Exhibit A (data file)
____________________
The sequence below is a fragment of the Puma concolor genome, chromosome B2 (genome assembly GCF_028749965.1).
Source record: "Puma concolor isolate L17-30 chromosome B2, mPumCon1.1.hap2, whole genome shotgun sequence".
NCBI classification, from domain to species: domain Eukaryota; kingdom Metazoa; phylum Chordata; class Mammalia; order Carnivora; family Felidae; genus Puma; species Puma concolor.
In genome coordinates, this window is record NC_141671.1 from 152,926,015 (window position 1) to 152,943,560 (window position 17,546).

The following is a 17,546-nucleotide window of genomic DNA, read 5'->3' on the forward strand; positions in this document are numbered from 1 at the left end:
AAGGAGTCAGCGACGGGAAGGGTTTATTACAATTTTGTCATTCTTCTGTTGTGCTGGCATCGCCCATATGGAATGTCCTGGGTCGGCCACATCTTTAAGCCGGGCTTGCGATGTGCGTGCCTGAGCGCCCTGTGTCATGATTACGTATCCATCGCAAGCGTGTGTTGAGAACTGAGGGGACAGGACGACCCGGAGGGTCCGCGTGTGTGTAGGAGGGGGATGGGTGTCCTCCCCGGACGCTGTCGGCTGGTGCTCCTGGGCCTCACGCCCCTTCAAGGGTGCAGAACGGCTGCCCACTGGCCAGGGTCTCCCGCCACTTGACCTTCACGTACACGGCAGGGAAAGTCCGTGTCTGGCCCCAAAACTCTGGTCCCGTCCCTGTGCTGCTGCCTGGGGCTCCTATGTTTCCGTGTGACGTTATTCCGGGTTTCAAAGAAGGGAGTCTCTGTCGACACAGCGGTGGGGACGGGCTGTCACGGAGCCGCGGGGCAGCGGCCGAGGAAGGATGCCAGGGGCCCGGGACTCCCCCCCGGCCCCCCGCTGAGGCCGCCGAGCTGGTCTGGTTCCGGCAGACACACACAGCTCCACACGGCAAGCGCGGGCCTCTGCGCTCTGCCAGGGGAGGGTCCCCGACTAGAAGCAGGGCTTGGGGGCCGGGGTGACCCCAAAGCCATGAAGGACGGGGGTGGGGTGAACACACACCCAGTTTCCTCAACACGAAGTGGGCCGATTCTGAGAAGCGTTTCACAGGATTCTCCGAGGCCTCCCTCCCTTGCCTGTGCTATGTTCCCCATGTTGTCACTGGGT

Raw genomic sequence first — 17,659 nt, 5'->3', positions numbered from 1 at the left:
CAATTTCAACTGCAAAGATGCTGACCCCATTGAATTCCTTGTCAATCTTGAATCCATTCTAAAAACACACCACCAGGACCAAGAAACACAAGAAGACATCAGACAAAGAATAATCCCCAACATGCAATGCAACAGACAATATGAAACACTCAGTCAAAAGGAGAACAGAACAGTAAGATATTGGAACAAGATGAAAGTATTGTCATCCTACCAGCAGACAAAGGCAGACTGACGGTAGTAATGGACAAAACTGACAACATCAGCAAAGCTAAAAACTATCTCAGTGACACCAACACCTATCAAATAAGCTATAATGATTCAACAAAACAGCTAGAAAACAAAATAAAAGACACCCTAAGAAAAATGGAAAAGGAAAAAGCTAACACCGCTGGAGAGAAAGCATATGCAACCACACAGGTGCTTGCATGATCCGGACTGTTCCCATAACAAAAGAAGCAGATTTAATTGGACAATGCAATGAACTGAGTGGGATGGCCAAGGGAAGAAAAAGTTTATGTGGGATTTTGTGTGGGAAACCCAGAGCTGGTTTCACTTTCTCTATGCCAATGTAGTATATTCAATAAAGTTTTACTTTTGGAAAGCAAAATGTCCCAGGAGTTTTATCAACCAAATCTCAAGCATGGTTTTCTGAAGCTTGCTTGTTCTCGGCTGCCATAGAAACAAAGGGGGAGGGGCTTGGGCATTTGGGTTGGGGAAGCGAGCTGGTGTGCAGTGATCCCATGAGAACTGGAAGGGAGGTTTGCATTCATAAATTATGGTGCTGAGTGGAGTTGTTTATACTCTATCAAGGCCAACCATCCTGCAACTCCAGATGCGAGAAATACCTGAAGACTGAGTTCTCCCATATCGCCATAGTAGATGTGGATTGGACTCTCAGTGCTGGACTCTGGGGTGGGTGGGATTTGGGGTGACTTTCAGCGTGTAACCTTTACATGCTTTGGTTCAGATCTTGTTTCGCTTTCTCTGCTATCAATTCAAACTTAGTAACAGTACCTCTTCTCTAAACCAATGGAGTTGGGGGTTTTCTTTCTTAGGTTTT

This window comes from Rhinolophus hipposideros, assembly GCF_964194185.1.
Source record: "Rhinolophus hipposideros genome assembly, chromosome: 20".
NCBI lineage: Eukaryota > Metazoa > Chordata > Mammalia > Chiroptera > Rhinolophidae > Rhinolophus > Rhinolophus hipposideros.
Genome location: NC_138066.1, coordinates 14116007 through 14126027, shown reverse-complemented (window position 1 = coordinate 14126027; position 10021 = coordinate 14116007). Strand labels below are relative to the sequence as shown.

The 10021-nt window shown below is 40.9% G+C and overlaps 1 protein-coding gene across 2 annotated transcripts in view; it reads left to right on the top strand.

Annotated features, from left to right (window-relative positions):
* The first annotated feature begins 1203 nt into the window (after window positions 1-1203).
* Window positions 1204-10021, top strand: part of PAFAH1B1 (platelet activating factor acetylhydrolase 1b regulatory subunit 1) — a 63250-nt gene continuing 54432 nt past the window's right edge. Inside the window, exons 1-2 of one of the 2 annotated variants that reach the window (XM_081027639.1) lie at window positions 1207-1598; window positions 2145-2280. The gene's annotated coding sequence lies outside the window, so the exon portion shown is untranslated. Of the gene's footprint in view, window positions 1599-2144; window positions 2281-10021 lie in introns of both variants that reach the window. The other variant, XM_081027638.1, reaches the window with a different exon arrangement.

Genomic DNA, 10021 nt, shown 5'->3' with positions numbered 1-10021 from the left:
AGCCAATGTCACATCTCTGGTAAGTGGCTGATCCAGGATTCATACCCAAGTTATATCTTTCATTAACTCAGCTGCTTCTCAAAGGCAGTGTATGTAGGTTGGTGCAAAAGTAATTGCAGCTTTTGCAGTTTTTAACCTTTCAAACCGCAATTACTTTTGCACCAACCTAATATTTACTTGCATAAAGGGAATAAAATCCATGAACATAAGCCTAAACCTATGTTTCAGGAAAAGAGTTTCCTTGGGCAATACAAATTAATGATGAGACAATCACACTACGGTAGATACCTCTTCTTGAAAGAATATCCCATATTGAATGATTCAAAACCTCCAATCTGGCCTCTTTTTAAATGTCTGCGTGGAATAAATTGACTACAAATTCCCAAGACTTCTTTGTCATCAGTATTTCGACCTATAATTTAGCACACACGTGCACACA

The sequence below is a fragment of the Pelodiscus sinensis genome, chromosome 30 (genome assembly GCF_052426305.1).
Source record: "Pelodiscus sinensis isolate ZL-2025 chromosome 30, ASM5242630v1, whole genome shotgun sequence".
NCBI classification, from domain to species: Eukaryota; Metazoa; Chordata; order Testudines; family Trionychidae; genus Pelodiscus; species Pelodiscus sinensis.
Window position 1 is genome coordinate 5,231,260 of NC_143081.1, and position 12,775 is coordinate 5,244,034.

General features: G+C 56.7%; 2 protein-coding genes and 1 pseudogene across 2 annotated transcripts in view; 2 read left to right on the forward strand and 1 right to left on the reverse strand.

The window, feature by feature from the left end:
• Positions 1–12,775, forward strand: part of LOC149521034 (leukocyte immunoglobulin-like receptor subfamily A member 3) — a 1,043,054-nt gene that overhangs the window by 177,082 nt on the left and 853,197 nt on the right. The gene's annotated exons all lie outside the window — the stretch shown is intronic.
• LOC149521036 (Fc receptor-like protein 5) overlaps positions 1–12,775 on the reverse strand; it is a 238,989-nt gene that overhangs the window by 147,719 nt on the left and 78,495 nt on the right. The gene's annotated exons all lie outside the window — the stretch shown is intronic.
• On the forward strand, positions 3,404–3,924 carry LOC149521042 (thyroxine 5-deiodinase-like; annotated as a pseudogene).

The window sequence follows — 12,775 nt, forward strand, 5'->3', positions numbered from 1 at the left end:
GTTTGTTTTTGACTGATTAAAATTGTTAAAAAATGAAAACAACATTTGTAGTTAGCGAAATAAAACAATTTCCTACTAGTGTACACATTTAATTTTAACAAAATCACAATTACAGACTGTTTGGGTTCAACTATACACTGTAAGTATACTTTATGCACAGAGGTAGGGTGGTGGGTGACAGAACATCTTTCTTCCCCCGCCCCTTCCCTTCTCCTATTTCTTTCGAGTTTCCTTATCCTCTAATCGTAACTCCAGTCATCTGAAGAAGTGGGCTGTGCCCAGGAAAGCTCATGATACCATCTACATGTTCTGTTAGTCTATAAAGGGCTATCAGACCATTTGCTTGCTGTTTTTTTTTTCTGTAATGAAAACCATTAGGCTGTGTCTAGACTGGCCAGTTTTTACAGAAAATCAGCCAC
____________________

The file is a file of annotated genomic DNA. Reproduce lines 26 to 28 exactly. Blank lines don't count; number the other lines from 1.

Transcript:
• LOC149521036 (Fc receptor-like protein 5) overlaps positions 1–12,775 on the reverse strand; it is a 238,989-nt gene that overhangs the window by 147,719 nt on the left and 78,495 nt on the right. The gene's annotated exons all lie outside the window — the stretch shown is intronic.
• On the forward strand, positions 3,404–3,924 carry LOC149521042 (thyroxine 5-deiodinase-like; annotated as a pseudogene).

The window sequence follows — 12,775 nt, forward strand, 5'->3', positions numbered from 1 at the left end: